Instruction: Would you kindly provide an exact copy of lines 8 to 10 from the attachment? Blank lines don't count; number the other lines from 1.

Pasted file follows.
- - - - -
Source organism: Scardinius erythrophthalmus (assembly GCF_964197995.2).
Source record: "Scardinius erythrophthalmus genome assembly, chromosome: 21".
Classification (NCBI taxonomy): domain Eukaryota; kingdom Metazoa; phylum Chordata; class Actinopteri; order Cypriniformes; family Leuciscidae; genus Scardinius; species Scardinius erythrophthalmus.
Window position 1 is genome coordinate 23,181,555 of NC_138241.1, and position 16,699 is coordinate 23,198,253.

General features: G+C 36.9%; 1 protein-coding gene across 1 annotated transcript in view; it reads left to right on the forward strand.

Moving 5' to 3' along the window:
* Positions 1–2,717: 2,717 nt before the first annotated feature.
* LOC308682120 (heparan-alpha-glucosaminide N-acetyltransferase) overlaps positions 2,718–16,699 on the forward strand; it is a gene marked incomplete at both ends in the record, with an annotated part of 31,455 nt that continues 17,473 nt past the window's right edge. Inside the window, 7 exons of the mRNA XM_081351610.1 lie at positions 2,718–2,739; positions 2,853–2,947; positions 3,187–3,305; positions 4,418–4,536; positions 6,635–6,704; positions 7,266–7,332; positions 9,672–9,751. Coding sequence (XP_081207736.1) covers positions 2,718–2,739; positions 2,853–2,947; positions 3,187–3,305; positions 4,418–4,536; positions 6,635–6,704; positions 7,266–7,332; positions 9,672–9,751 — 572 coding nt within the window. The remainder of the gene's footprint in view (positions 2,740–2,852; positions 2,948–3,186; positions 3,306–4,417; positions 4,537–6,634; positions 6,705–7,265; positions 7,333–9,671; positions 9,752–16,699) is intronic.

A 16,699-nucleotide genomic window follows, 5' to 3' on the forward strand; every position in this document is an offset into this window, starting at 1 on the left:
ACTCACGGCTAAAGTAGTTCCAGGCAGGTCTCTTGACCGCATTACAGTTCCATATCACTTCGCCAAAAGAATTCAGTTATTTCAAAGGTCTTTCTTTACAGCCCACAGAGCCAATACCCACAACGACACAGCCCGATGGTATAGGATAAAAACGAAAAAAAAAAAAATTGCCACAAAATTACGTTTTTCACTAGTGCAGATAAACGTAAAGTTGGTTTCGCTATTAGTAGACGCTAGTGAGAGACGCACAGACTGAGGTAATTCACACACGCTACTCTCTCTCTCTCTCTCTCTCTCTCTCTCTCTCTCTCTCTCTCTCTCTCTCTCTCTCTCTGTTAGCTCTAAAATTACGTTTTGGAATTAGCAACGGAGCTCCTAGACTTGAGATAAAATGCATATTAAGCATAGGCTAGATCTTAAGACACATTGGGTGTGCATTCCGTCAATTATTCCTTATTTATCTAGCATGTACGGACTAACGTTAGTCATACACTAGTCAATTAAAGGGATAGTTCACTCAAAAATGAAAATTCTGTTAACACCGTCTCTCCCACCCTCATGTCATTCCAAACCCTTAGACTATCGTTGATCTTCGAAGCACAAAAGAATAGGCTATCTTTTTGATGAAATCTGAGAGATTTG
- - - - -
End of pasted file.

* LOC308682120 (heparan-alpha-glucosaminide N-acetyltransferase) overlaps positions 2,718–16,699 on the forward strand; it is a gene marked incomplete at both ends in the record, with an annotated part of 31,455 nt that continues 17,473 nt past the window's right edge. Inside the window, 7 exons of the mRNA XM_081351610.1 lie at positions 2,718–2,739; positions 2,853–2,947; positions 3,187–3,305; positions 4,418–4,536; positions 6,635–6,704; positions 7,266–7,332; positions 9,672–9,751. Coding sequence (XP_081207736.1) covers positions 2,718–2,739; positions 2,853–2,947; positions 3,187–3,305; positions 4,418–4,536; positions 6,635–6,704; positions 7,266–7,332; positions 9,672–9,751 — 572 coding nt within the window. The remainder of the gene's footprint in view (positions 2,740–2,852; positions 2,948–3,186; positions 3,306–4,417; positions 4,537–6,634; positions 6,705–7,265; positions 7,333–9,671; positions 9,752–16,699) is intronic.

A 16,699-nucleotide genomic window follows, 5' to 3' on the forward strand; every position in this document is an offset into this window, starting at 1 on the left:
ACTCACGGCTAAAGTAGTTCCAGGCAGGTCTCTTGACCGCATTACAGTTCCATATCACTTCGCCAAAAGAATTCAGTTATTTCAAAGGTCTTTCTTTACAGCCCACAGAGCCAATACCCACAACGACACAGCCCGATGGTATAGGATAAAAACGAAAAAAAAAAAAATTGCCACAAAATTACGTTTTTCACTAGTGCAGATAAACGTAAAGTTGGTTTCGCTATTAGTAGACGCTAGTGAGAGACGCACAGACTGAGGTAATTCACACACGCTACTCTCTCTCTCTCTCTCTCTCTCTCTCTCTCTCTCTCTCTCTCTCTCTCTCTCTCTCTCTGTTAGCTCTAAAATTACGTTTTGGAATTAGCAACGGAGCTCCTAGACTTGAGATAAAATGCATATTAAGCATAGGCTAGATCTTAAGACACATTGGGTGTGCATTCCGTCAATTATTCCTTATTTATCTAGCATGTACGGACTAACGTTAGTCATACACTAGTCAATTAAAGGGATAGTTCACTCAAAAATGAAAATTCTGTTAACACCGTCTCTCCCACCCTCATGTCATTCCAAACCCTTAGACTATCGTTGATCTTCGAAGCACAAAAGAATAGGCTATCTTTTTGATGAAATCTGAGAGATTTG